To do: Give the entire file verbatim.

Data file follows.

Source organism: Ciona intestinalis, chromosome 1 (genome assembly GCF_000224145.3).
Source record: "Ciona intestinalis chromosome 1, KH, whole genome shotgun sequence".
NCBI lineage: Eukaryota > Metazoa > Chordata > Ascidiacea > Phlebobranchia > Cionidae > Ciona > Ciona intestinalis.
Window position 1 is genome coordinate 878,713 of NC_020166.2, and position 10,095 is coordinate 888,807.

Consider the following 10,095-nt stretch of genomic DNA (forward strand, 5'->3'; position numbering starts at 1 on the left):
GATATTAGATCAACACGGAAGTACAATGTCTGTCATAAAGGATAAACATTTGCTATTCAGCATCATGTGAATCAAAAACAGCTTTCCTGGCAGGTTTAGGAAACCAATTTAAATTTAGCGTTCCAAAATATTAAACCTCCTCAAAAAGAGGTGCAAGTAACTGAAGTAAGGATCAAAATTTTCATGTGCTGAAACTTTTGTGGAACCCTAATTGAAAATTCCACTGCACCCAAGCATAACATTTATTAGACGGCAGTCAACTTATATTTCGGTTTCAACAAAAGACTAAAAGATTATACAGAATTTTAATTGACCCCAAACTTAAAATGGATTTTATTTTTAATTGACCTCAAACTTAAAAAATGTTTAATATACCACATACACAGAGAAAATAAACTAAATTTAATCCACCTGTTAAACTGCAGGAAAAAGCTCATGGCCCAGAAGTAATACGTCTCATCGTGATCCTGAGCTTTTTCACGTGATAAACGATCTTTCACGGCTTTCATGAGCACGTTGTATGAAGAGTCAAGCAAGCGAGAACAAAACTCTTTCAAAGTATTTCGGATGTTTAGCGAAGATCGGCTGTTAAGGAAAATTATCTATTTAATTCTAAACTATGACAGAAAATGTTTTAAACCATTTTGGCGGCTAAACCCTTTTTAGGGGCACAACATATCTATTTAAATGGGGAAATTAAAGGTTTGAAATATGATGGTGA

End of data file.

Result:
Source organism: Ciona intestinalis, chromosome 1 (genome assembly GCF_000224145.3).
Source record: "Ciona intestinalis chromosome 1, KH, whole genome shotgun sequence".
NCBI lineage: Eukaryota > Metazoa > Chordata > Ascidiacea > Phlebobranchia > Cionidae > Ciona > Ciona intestinalis.
Window position 1 is genome coordinate 878,713 of NC_020166.2, and position 10,095 is coordinate 888,807.

Consider the following 10,095-nt stretch of genomic DNA (forward strand, 5'->3'; position numbering starts at 1 on the left):
GATATTAGATCAACACGGAAGTACAATGTCTGTCATAAAGGATAAACATTTGCTATTCAGCATCATGTGAATCAAAAACAGCTTTCCTGGCAGGTTTAGGAAACCAATTTAAATTTAGCGTTCCAAAATATTAAACCTCCTCAAAAAGAGGTGCAAGTAACTGAAGTAAGGATCAAAATTTTCATGTGCTGAAACTTTTGTGGAACCCTAATTGAAAATTCCACTGCACCCAAGCATAACATTTATTAGACGGCAGTCAACTTATATTTCGGTTTCAACAAAAGACTAAAAGATTATACAGAATTTTAATTGACCCCAAACTTAAAATGGATTTTATTTTTAATTGACCTCAAACTTAAAAAATGTTTAATATACCACATACACAGAGAAAATAAACTAAATTTAATCCACCTGTTAAACTGCAGGAAAAAGCTCATGGCCCAGAAGTAATACGTCTCATCGTGATCCTGAGCTTTTTCACGTGATAAACGATCTTTCACGGCTTTCATGAGCACGTTGTATGAAGAGTCAAGCAAGCGAGAACAAAACTCTTTCAAAGTATTTCGGATGTTTAGCGAAGATCGGCTGTTAAGGAAAATTATCTATTTAATTCTAAACTATGACAGAAAATGTTTTAAACCATTTTGGCGGCTAAACCCTTTTTAGGGGCACAACATATCTATTTAAATGGGGAAATTAAAGGTTTGAAATATGATGGTGA